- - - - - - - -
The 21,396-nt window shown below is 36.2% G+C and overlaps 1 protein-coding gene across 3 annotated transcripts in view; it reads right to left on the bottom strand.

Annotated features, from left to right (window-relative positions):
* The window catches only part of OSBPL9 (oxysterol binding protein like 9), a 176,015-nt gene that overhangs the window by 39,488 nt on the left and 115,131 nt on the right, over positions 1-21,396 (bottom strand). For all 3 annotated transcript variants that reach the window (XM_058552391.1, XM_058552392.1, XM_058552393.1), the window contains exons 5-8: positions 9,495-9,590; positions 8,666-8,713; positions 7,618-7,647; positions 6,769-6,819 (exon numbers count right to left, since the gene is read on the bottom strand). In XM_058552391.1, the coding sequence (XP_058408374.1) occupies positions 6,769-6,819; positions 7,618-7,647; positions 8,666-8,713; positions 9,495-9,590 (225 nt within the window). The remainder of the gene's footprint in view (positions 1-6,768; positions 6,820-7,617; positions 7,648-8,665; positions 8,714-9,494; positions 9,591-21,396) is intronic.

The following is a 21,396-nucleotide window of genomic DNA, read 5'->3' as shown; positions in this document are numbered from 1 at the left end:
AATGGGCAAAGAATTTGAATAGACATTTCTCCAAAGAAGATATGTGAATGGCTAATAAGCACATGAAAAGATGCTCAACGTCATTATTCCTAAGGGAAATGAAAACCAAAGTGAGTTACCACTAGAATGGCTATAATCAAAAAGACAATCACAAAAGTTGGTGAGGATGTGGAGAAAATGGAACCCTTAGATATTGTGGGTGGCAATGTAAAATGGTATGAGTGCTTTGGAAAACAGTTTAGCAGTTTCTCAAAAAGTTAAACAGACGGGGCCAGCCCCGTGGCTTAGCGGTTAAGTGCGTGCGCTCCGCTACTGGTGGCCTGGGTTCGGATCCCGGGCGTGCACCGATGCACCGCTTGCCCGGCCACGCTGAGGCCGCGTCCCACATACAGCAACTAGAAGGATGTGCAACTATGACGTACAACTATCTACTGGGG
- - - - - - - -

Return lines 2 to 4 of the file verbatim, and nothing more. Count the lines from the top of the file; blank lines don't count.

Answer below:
Annotated features, from left to right (window-relative positions):
* The window catches only part of OSBPL9 (oxysterol binding protein like 9), a 176,015-nt gene that overhangs the window by 39,488 nt on the left and 115,131 nt on the right, over positions 1-21,396 (bottom strand). For all 3 annotated transcript variants that reach the window (XM_058552391.1, XM_058552392.1, XM_058552393.1), the window contains exons 5-8: positions 9,495-9,590; positions 8,666-8,713; positions 7,618-7,647; positions 6,769-6,819 (exon numbers count right to left, since the gene is read on the bottom strand). In XM_058552391.1, the coding sequence (XP_058408374.1) occupies positions 6,769-6,819; positions 7,618-7,647; positions 8,666-8,713; positions 9,495-9,590 (225 nt within the window). The remainder of the gene's footprint in view (positions 1-6,768; positions 6,820-7,617; positions 7,648-8,665; positions 8,714-9,494; positions 9,591-21,396) is intronic.

The following is a 21,396-nucleotide window of genomic DNA, read 5'->3' as shown; positions in this document are numbered from 1 at the left end: